On a night when baseball's World Series made its 2010 debut, Premier Gordon Campbell stepped up to the political plate to take a few swings of his own.
While in the batters box on Wednesday, the Premier hit a few foul balls, had a few swings and a miss and delivered one or two solid grounders, though by the end of his session he never really delivered the home run that many suggested he needed to bring to the nights political address.
As the Liberals head into the middle innings of their latest mandate, the Premier having recently changed the lineup card on Team Campbell, set about on Wednesday to try and change the direction of his squads current slump.
In the end, the man with the lowest public opinion results in the country, seemingly has decided that the way back to the good graces of the people of the province will come by providing for the lowest of income taxes in the land.
A move that while no doubt welcomed by those in the under 72,000 dollar a year club (the benchmark for the announced 15 percent income tax cut) , after all everyone would rather have more money in their pocket, but one has to wonder if the voters in the long run will indeed be willing to be bribed by their own money.
The main carrot for voters was the tax announcement which will see residents who make under $50,000 a year, receive $348 back in 2011, while someone earning $72,000 will have $614 more dollars this time next year than they have today.
Small business, a mainstay of Liberal support over the years will also benefit from a revised taxation plan by the Liberals, with the Premier's announcement tonight that by 2012 small business owners will pay zero provincial income tax up to 500,000 dollars.
Wednesday nights televised address to the province was a strange mix, some folksy remembrances by the Premier of his own family experiences growing up, mixed with the kind of charts and graphs that might have been better used before the flashpoint of discontent that become the HST roll out backlash.
For good measure he threw in some fond memories of the recent Olympic games as his template for how British Columbians can work together, a segment of his speech that seemed a tad desperate in its tone and content.
In fact, while much of the Premier's scripted remarks were clearly designed to put a more everyman kind of face on the Premier, it was the tax cut and the HST mea culpa of sorts that seems to have been the anchor of the address.
If the Liberals had perhaps provided the same kind of explanation of the tax prior to its introduction, then maybe, though unlikely, the reaction to the tax wouldn't have been quite so dramatic in its anger (as reflected in the Premier's standing of 9 percent approval in recent polling results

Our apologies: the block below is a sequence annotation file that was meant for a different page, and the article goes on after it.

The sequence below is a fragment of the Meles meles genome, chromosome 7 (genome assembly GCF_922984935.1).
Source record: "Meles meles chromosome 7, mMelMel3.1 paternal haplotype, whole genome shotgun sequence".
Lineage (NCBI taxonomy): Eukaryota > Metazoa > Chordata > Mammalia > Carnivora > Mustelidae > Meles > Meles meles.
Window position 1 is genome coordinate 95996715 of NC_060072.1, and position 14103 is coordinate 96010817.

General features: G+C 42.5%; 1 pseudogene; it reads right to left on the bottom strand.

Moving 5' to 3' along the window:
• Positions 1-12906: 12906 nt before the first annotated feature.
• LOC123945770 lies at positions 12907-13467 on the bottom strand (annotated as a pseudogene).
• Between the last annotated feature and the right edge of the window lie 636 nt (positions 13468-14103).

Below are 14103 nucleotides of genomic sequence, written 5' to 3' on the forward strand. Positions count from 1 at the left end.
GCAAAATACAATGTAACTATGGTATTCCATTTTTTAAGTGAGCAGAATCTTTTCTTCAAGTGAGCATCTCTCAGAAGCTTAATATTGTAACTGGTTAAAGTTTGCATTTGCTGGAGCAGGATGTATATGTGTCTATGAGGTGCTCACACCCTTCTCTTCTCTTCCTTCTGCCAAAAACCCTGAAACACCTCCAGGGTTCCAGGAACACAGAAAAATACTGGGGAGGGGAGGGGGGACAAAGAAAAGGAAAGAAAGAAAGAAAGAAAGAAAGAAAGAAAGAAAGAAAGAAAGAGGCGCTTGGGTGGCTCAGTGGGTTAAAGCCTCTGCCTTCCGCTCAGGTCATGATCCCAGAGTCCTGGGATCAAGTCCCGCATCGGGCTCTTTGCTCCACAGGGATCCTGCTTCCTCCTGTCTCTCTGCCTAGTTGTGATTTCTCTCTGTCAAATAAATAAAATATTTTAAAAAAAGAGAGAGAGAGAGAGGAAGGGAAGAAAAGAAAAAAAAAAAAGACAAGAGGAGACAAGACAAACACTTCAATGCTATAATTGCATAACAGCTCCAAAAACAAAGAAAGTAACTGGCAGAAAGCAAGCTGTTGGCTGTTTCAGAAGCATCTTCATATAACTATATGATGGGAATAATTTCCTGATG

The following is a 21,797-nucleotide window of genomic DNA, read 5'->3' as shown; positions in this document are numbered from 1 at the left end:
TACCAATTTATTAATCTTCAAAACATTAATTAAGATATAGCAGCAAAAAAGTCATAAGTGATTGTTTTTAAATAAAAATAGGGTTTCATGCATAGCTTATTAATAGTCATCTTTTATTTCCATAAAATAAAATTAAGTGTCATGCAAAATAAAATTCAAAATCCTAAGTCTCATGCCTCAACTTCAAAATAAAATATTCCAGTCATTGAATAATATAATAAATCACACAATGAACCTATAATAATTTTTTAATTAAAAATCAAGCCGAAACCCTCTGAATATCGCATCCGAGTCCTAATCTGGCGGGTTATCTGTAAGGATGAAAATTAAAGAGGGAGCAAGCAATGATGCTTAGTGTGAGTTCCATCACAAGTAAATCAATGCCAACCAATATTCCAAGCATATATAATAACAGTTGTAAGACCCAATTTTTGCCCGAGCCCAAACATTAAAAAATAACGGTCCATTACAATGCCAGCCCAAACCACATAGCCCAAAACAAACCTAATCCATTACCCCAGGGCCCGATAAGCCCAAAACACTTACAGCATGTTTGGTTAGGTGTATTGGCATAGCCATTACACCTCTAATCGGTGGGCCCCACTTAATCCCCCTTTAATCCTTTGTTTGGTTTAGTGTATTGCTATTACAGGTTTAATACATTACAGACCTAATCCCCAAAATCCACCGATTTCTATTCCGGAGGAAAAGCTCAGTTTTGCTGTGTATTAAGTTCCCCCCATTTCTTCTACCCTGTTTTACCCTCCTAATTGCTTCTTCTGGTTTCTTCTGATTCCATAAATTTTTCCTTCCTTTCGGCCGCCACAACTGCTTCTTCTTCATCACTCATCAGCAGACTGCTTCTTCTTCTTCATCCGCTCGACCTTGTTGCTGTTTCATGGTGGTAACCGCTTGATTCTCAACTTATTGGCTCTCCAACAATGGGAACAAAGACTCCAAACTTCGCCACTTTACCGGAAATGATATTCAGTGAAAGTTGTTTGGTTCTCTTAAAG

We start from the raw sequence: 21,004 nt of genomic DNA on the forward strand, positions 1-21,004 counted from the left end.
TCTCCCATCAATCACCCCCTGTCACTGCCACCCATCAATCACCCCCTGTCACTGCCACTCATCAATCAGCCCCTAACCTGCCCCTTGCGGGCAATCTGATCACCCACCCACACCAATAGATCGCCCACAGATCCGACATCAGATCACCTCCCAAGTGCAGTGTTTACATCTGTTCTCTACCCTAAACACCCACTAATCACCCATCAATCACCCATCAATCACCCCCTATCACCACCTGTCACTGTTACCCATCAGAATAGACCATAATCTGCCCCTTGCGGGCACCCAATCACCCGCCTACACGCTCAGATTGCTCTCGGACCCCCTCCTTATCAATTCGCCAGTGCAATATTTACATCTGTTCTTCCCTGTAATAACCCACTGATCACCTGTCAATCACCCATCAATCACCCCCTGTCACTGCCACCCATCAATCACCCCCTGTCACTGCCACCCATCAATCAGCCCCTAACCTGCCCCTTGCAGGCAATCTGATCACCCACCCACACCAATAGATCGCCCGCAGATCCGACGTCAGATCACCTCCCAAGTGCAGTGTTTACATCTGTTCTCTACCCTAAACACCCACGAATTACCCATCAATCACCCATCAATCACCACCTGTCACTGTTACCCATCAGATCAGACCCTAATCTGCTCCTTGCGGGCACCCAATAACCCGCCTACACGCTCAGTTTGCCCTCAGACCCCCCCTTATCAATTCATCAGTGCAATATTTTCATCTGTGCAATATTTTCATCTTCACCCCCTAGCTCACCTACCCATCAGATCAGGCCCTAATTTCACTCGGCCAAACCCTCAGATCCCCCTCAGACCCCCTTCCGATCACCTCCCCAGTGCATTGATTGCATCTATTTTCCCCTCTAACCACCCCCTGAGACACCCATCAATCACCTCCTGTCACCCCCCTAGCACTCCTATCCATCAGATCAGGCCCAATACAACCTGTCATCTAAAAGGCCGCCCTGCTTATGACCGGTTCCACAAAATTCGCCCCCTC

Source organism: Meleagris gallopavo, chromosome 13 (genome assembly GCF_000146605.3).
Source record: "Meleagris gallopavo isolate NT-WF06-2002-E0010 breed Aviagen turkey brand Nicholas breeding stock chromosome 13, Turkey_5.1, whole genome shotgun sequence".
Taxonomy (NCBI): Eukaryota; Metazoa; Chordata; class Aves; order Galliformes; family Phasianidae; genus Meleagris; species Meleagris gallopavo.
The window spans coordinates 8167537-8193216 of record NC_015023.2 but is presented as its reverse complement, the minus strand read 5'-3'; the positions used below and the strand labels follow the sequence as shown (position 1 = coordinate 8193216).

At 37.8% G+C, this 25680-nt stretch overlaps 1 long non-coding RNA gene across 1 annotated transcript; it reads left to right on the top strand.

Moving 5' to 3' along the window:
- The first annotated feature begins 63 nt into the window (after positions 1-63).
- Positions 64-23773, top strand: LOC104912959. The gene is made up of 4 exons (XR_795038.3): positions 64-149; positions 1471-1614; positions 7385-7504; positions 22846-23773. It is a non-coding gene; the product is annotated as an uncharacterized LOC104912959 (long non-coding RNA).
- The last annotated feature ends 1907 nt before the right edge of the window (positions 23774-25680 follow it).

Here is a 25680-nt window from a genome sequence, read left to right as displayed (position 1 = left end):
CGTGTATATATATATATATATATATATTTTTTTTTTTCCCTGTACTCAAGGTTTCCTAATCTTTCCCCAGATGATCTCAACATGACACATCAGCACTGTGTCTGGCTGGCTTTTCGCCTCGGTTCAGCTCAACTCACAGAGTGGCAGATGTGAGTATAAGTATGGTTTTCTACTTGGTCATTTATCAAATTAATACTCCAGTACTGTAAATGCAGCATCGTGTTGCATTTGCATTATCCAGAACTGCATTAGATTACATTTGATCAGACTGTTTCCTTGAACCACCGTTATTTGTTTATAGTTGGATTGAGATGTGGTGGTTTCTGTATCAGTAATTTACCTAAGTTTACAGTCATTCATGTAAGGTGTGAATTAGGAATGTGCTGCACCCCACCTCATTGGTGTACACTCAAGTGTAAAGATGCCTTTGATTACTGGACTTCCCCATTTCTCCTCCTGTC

The telling point of the nights address was when the Premier said that the HST was introduced without consultation with the province's residents owing to time constraints, a suggestion that Province political columnist Michael Smyth charitably describes as bull scat
Over at the Vancouver Sun, Vaughn Palmer offered up the thought that the address took us from the ridiculous to the sublime.
Indeed, the fact that the Liberals brought in the HST after winning an election without word one of the tax introduction being mentioned, is the proverbial noose around the Premiers neck on the issue and no amount of deflection is going to change that imagery.
The HST may have many merits, as the Premier tried to explain during his address (in past postings on Podunk we have suggested that if properly explained the HST would not have been nearly as controversial as the way that the Liberals introduced), but the simple fact is that the way that it was handled was atrocious and in fact in the mind of many, it was introduced under a false pretense.
In effect, British Columbians were the recipients of a tax without the benefit of having been given full disclosure on its impacts and were denied the option of voting yea or nay, in favour or against, those representatives that would introduce it.
Such instances as history has shown in the past haven't always gone verily well for the governing body, whether it be a King or a Premier.